The Big Switch by Nicholas Carr

Nicholas Carr, famous for being among the first to publicly point out, in IT Doesn’t Matter, that investment in information technology had gone from being a differentiator to a cost of doing business, is back in the limelight with an ambitious new book, The Big Switch (website). It starts out with a fairly focused intent — to understand the potential shift to a service-oriented, utility-based model of computing. It accomplishes that intent rather hurriedly, but reasonably well, and then marches on to bigger things, with mixed results.

The overall recommendation: well worth a read, so long as you stay aware of a couple of critical blind spots in the book’s take.

The Highlights

Anchoring the book is a fairly detailed analogy between utility-based computing and the shift, a century ago, from captive industrial power and candles to electricity grids. The analogy is quite detailed, down to a comparison between Samuel Insull, Edison’s one-time financial consiglieri and later a pioneer in creating the modern electric-power industry, and Marc Benioff, founder of and one-time right-hand man of Larry Ellison of Oracle.

The title and set up evoke metaphoric visions of a giant, worldwide God computer (there is a chapter title iGod), tightly integrated with humans a la Matrix, and working through a vast infrastructure of both centralized and peer-to-peer computational intelligence. Many (myself included) believe in some version of this vision, and are placing bets accordingly. The ingredients Carr chooses to pick out, to weave into his synthesis, are the usual suspects; if you aren’t familiar with the raw material, here is the short list:

You could extend this cast of characters to include more minor players, but that’s enough to give you an idea of the unfolding drama Carr is attempting to chronicle.

Now the challenge in analyzing this grab-bag of fundamental infrastructure trends is to come up with a conceptual model that is somewhere between the dry, dull (and usually short-sighted) white papers produced by professional analysts, and purely metaphoric notions of a Borg/Gaia-like iGod.

Carr’s is a brave attempt, but doesn’t get there.

I had high hopes that something would come of the ‘Big Switch’ in the title, but the raw material doesn’t quite come together coherently, except by analogy to the story of electricity, which suggests that big computing utility companies are going to emerge soon, and that we might see anti-trust lawsuits against the biggest data center and SaaS outfits. But Carr is tantalizingly close. You get the feeling that if he’d just made one more leap of faith and imagination, he’d have come up with a very strong synthesis.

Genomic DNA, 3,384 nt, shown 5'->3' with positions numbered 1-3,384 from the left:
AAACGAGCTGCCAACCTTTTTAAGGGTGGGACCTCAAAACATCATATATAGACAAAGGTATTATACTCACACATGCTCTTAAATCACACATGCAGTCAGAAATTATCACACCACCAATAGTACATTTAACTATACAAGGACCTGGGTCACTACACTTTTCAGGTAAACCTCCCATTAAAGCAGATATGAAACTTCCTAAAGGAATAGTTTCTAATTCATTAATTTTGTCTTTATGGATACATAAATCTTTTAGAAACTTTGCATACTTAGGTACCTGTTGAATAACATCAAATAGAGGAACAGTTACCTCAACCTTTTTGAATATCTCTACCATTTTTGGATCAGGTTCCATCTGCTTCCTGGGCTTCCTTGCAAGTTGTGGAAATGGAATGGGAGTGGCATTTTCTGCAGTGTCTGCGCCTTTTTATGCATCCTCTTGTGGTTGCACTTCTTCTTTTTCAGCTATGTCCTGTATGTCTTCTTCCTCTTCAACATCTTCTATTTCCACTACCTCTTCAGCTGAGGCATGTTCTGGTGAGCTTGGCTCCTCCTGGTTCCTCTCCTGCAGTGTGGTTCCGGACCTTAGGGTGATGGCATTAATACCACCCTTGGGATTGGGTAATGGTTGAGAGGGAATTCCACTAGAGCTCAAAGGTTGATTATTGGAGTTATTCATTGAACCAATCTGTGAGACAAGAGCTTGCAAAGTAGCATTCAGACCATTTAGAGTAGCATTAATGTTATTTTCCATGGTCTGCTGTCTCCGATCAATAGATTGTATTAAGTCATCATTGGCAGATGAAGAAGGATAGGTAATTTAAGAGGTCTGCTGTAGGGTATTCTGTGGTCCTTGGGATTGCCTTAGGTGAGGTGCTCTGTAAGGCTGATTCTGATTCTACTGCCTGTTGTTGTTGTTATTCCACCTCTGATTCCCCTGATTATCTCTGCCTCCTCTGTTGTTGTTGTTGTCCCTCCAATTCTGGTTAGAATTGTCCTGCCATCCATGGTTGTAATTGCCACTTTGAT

So this part of the book is definitely worth a read. If you work in the field, you will probably be familiar with most of the key technologies he discusses. My own work is slap bang in the middle of this sort of stuff, so I found only a few minor elements that I hadn’t already encountered or thought about. But seeing all the ingredients stewing together in one book was thought-provoking. Certainly a lot more thought-provoking than mulling Microsoft’s obscure and confused .NET version of the grand vision.
If you don’t work in the field, then you definitely need to read the book. I strongly suspect that people who only encounter the highly-visible and apparently chaotic consumer end of this wave of technology (using Flickr, whiling time away on Facebook, or complaining that Google Docs isn’t as good as Microsoft Office) haven’t realized that the apparent chaos of Web 2.0 is being driven by a small handful of deep infrastructural changes that will do more than just change the way you share photos and music.

Over-reach or Grand Narrative?